How Can They Get a Patent On That?—Invalidating Patents

“How can they get a patent on that”?  This is a question I’ve heard countless times from clients after receiving a cease and desist letter threatening to sue them for patent infringement.  Patent examination is ex parte, so only the applicant and the examiner are involved.  The examiner is the gate keeper of the system and many of them do push back hard to force applicants to justify an award of a patent.  However, examiners have huge backlogs and will never be as motivated as a competitor to find prior art.  In addition, certain patent validity issues simply cannot be fleshed out in detail in the patent office.  In particular, the patent law requires a patent to “enable” the claimed invention, meaning it has to describe the invention in sufficient detail so someone skilled in the art can make and use it.  Enablement issues are difficult to assess during examination.  They can be pursued in detail in court, however,

As of today, here are your options for trying to invalidate a competitor’s U.S. patent that you believe is invalid:

1.  File a request for an ex parte reexamination;

2.  File a request for an inter partes reexamination; and

3.  Invalidate it in court, either during an infringement suit or by filing a declaratory judgment suit.

Under the America Invents Act, another key option will be available: post-grant review proceedings.

The details of each proceeding are too lengthy to describe in a single blog post.  However, here is a thumbnail sketch of each technique:

Ex Parte Reexamination

Ex Parte Request for Reexamination
Ex Parte Request for Reexamination

This is the least expensive proceeding and the one where you as the patent challenger have the least amount of control.  You can only challenge the patent based on issued patents, published patent applications, and other

published documents.  Invalidity grounds such as improper inventorship, lack of enablement, indefiniteness, and failure to satisfy the written description requirement cannot be raised.  As the challenger, you file a request for reexamination in which you show that the prior art raises a “substantial new question of patentability.”  If the Patent Office agrees, they reexamine the patent and your involvement ends.  You cannot respond to any of the arguments or amendments made by the patent holder.

Inter Partes Re-Examination

This works like ex parte reexamination, except as the challenger you get to respond when the patent holder files responses to office actions.  Under the America Invents Act, this type of re-examination will be replaced with an “inter partes review” proceeding on September 16, 2012.  The standard for initiating an inter partes review will be higher than that for the current inter partes reexamination:  The challenger will have to establish a reasonable likelihood of prevailing on at least one claim, and not merely a “substantial new question of patentability.”  The U.S. Patent & Trademark Office has a nice FAQ page concerning the inter partes review process and other aspects of the America Invents Act at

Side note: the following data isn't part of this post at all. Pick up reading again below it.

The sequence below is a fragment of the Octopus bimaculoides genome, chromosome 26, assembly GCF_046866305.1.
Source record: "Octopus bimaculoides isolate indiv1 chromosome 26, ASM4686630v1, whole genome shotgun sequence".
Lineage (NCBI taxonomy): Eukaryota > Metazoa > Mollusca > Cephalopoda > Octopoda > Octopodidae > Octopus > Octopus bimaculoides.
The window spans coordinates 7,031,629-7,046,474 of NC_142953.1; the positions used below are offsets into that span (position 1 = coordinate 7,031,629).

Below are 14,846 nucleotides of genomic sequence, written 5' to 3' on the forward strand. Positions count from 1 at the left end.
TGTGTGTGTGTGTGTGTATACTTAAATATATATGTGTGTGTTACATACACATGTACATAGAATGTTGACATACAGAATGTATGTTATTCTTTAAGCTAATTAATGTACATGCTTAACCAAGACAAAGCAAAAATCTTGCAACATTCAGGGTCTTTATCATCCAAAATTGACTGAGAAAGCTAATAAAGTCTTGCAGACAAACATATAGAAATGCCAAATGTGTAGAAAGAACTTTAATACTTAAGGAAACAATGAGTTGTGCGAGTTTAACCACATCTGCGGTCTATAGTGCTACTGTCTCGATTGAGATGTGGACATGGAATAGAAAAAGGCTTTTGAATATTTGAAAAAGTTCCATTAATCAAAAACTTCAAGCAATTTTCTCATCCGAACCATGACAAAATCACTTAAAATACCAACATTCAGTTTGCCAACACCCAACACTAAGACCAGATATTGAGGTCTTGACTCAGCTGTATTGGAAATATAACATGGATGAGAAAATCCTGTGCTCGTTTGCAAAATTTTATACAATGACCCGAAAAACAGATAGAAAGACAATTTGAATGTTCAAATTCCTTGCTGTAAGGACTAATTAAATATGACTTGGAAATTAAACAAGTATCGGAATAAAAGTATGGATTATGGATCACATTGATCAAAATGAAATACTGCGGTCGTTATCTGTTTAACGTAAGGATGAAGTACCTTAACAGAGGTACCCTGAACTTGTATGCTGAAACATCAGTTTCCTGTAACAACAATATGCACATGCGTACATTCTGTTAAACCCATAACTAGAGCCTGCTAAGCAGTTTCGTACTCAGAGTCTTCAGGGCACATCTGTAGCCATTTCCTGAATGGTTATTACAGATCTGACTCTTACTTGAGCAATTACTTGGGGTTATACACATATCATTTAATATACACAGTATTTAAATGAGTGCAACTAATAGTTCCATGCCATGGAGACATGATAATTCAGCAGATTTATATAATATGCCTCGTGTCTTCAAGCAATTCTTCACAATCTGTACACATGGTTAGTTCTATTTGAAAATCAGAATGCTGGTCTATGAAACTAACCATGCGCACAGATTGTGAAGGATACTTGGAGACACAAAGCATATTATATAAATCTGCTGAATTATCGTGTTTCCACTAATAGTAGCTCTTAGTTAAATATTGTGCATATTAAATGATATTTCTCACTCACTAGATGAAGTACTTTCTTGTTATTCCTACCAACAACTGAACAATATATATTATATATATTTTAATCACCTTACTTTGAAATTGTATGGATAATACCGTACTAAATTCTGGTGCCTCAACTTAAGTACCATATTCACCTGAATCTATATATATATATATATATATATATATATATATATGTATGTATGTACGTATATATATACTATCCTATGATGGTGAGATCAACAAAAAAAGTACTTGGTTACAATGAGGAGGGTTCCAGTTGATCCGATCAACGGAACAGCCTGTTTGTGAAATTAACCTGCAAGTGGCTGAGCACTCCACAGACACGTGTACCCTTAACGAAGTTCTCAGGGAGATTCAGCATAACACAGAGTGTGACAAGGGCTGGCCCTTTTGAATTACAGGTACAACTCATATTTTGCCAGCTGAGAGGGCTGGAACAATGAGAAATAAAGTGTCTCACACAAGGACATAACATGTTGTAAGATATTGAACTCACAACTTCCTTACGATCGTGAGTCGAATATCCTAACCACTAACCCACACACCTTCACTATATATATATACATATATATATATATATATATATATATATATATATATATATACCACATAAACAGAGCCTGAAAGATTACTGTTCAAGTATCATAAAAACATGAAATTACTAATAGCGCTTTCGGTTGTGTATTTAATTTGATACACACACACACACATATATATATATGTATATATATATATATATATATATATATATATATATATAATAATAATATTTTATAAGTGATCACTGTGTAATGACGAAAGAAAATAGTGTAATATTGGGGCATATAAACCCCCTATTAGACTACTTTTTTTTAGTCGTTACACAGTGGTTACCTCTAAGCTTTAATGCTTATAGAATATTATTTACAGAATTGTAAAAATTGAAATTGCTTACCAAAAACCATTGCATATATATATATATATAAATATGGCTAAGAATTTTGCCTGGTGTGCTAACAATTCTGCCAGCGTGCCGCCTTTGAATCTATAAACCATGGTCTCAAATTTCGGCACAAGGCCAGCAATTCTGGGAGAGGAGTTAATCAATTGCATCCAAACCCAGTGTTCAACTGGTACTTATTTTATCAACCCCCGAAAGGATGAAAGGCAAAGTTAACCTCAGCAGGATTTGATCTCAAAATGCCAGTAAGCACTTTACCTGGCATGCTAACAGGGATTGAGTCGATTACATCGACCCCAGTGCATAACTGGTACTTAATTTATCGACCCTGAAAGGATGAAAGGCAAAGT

Invalidation in Court

If you have been sued for patent infringement, you can raise the invalidity of the patent claims as a defense. Here, you are not limited to prior art invalidity based on patents,

Complaint for Declaratory Judgment
Complaint for Declaratory Judgment

published patent applications, and other publications.  You can also pursue an invalidity defense based on lack of enablement, failure to satisfy the written description requirement, indefiniteness, lack of inventorship (at least until the America Invents Act’s first to file system goes into effect), and prior invention by another (again, until the first to file system goes into effect).

If you have not been sued for patent infringement, the situation is different.  If the patent holder has accused you of patent infringement, you can file a lawsuit to challenge the patent’s validity and/or to show that you do not infringe it.  This type of lawsuit is referred to as a “declaratory judgment” lawsuit because what you are asking the court to do is to declare that the patent is invalid and/or not infringed.  Again, you can pursue the full panoply of grounds for invalidating a patent provided under the law.

Post-Grant Review Proceedings

Post-grant review proceedings do not go into effect until September 16, 2012.  Once they do, they can only be used during the nine-month window after the patent issues.  Patent challengers can seek to invalidate patents based on all of the same grounds that can be used in court and are not limited to those available in ex parte reexamination or inter partes reexamination (or review).  The hope is that they will provide a more cost-effective way of challenging patents than court proceedings while still allowing all challengers the full spectrum of bases for challenging validity.

Selecting the right proceeding depends on considerations of the evidence that is available to invalidate the patent, cost, timing, and the level of control and involvement that the challenger wants to have in the process.  There are also key “estoppel” provisions in the inter partes reexamination and review proceedings and post-grant review proceedings which should be considered because they can limit your options in court proceedings.